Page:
How cities can exploit the Information Revolution

(This post was first published as part of the “Growth Factory” report from the thinktank TLG Lab).

(Graphic of New York’s ethnic diversity from Eric Fischer)

Cities and regions in the UK face ever-increasing economic, social and environmental challenges. They compete for investment in what is now a single global economy. Demographics are changing with more than 90% of the population now living in urban areas, and where the number of people aged over 65 will double to 19 million by 2050. The resources we consume are becoming more expensive, with cities especially vulnerable to disruptions in supply.

The concept of “Smarter systems” has captured the imagination of experts as an approach to turn these challenges into opportunities for more sustainable economic and social growth; particularly in cities, where most of us live and work. Smarter systems – in cities, transportation, government and industry –can analyse the vast amounts of data being generated around us to help make more informed decisions, operate more efficiently or even predict the future.

These systems enable city planners around the world to design urban environments that promote safety, community vitality and economic growth. They can bring real-time information together from city transportation, social media, emergency services and leisure facilities to better enable cities, such as Rio de Janeiro, to manage major public events. They can enable transport systems to better manage traffic flow and reduce congestion, as in Singapore. They can stimulate economic growth by enabling small businesses to better compete for business in collaboration with regional trading partners, in systems such as that operated by the University of Warwick.

Government policies such as Open Data, personal care budgets and open public services will dramatically increase the information available to citizens to help them take well-informed decisions. This information will be rich, complex and associated with caveats and conditions. Making it usable by the broad population is an immense challenge which will not be addressed by technology alone. Data needs not only to be made available, but understandable so that it can inform better decision-making.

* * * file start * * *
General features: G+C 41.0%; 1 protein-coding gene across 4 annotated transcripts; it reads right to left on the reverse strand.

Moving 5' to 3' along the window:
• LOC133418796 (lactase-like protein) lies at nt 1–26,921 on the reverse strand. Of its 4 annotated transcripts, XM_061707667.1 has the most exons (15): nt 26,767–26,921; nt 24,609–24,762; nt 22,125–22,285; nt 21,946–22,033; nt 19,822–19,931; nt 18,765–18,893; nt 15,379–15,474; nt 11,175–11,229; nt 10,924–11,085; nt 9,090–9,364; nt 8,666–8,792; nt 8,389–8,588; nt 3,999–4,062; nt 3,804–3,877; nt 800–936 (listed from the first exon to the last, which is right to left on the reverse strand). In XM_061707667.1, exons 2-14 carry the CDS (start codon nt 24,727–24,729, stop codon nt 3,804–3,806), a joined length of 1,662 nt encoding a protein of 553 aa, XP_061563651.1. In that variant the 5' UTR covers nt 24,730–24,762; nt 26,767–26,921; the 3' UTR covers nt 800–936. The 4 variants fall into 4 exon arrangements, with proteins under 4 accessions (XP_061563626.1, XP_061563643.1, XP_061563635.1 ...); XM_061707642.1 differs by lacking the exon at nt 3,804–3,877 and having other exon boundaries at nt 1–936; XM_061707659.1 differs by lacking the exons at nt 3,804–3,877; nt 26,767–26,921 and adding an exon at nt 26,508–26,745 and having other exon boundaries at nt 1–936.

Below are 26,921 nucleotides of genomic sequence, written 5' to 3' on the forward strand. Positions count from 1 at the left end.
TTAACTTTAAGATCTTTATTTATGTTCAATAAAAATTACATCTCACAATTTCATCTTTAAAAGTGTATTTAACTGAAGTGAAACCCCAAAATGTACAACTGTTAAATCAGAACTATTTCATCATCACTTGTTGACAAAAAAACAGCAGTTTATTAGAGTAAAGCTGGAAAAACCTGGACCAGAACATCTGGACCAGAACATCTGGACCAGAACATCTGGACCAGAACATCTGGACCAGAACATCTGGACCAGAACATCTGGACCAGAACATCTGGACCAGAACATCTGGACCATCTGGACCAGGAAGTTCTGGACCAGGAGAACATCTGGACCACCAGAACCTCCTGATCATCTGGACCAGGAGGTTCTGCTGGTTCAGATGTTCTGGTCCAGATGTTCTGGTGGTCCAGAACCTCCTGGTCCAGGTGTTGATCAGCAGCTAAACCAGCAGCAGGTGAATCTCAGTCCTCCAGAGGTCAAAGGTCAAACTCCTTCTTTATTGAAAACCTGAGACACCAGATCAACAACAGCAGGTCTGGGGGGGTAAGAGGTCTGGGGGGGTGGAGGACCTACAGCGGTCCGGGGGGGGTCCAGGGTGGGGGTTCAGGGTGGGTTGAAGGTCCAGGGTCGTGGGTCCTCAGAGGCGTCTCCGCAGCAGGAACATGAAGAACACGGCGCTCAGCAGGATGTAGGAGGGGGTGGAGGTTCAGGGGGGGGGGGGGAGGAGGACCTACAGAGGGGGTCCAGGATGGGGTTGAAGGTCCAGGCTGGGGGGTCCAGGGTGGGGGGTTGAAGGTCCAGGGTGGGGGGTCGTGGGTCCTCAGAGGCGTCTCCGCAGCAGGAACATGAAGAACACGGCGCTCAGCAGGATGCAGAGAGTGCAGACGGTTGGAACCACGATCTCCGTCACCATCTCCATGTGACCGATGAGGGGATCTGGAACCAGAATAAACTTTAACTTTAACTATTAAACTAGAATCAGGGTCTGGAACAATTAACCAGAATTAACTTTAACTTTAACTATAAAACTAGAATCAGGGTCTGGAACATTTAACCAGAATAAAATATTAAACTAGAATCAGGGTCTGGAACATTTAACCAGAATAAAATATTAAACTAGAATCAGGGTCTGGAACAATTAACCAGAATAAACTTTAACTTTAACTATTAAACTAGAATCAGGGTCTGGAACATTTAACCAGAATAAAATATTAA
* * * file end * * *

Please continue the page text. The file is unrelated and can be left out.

Where does Smarter city data come from?

Raw data for Smarter systems is derived from three sources: the city’s inhabitants, existing IT systems and readings from the physical environment.

Information from people has become more accessible with the continued spread of connected mobile devices, such as smartphones. Open Street Map, for example, provides a global mapping information service sourced from the activities of volunteers with portable satellite navigation devices. However, the quality and availability of crowd-sourced information depends on the availability and resources of volunteers, who cannot be held accountable for whether information is accurate, complete or up-to-date.

It is also important to understand data ownership and the associated privacy concerns. There is a difference between data freely and knowingly contributed by an individual for a specific purpose and information created as a side-effect of their activity – for example, the record of a person’s movements created by the GPS sensor in their smartphone.